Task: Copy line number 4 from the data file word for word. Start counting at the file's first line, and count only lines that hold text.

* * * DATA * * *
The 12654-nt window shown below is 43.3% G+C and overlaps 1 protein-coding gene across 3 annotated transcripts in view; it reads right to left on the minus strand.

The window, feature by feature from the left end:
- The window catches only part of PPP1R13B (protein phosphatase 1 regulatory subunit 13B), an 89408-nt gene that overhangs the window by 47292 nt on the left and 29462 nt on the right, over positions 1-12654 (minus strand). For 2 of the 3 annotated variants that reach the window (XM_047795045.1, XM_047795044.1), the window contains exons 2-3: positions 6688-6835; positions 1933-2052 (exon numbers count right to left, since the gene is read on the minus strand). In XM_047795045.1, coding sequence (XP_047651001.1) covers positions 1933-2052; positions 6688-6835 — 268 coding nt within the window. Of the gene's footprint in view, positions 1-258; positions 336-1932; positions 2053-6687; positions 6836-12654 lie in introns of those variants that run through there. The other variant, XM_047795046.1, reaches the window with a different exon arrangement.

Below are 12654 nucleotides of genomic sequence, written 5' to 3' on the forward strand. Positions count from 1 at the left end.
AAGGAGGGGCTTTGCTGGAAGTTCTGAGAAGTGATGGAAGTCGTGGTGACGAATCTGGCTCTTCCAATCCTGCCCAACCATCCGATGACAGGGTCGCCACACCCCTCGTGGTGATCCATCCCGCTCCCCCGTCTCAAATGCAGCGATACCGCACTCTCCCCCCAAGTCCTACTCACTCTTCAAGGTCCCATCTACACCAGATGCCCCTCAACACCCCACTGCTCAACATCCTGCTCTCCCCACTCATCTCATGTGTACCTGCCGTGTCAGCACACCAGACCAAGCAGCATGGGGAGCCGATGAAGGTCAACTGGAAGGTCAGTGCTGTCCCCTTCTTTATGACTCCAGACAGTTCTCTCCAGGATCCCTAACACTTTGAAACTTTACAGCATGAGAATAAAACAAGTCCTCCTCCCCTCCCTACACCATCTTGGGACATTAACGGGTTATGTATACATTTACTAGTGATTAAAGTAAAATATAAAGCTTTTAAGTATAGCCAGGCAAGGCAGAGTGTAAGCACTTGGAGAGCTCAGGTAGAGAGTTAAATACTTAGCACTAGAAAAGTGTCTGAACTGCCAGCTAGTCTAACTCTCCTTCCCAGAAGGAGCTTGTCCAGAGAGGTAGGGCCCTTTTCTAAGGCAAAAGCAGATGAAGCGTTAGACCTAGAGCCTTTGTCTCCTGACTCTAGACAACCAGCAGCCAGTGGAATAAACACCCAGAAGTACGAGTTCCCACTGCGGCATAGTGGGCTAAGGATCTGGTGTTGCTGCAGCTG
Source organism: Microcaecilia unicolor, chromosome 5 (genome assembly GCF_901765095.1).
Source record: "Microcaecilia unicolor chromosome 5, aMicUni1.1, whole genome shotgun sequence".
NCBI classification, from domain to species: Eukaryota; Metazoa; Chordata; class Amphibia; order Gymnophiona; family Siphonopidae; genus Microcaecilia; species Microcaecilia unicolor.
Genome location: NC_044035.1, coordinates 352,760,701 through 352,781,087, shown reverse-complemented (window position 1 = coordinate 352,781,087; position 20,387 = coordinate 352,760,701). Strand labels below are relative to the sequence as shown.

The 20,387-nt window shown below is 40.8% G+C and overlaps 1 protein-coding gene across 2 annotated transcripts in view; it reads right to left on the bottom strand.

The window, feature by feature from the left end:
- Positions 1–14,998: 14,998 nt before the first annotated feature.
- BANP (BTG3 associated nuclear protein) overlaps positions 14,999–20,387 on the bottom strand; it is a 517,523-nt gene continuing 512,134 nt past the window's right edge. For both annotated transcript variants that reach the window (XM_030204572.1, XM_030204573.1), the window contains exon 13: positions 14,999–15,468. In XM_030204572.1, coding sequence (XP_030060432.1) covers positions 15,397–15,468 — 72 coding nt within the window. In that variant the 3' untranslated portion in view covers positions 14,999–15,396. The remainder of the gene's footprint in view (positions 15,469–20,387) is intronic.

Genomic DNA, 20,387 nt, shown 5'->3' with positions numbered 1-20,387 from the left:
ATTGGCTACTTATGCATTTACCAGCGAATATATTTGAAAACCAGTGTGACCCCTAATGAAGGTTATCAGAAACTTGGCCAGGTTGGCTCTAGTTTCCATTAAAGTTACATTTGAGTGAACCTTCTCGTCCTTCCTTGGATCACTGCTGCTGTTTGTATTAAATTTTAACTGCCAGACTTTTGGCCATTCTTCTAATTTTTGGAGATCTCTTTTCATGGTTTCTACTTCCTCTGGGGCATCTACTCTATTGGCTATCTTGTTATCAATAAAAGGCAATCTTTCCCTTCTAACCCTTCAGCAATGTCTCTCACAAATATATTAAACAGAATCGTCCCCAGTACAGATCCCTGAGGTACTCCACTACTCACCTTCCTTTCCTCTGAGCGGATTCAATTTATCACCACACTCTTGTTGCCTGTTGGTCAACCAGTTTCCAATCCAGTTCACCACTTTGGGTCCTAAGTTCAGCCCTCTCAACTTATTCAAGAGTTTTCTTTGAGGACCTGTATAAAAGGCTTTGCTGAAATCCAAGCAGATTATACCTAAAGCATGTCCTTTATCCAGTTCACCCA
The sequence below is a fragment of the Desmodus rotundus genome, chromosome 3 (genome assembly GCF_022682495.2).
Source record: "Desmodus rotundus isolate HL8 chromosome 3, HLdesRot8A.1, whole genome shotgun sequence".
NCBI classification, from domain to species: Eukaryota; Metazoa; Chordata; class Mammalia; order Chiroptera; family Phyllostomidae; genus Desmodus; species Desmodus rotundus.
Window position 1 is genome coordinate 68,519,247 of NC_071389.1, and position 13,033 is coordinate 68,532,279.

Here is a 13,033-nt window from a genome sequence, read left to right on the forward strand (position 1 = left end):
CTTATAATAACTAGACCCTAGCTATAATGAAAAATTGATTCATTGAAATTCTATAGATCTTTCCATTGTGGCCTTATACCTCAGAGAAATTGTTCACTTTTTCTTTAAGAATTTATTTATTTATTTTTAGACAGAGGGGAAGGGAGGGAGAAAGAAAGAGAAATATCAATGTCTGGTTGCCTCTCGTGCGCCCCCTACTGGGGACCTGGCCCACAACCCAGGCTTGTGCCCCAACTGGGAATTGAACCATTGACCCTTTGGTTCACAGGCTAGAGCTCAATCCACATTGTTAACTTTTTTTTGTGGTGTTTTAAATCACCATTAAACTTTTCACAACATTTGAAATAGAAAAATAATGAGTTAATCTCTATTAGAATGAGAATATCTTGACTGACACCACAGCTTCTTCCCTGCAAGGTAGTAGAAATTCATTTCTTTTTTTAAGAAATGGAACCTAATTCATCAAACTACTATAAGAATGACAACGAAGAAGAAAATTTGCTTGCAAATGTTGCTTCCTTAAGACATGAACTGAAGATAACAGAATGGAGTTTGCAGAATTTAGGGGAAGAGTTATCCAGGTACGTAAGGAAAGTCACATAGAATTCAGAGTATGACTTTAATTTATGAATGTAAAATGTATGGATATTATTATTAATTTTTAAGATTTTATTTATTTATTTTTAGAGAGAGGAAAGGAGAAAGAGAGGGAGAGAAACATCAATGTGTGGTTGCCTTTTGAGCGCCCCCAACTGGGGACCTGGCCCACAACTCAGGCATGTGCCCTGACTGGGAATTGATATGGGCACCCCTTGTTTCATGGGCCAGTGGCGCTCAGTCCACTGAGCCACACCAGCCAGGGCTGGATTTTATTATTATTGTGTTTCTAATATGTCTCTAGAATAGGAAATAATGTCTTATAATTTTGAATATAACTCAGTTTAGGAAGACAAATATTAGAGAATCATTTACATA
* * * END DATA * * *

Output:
Below are 12654 nucleotides of genomic sequence, written 5' to 3' on the forward strand. Positions count from 1 at the left end.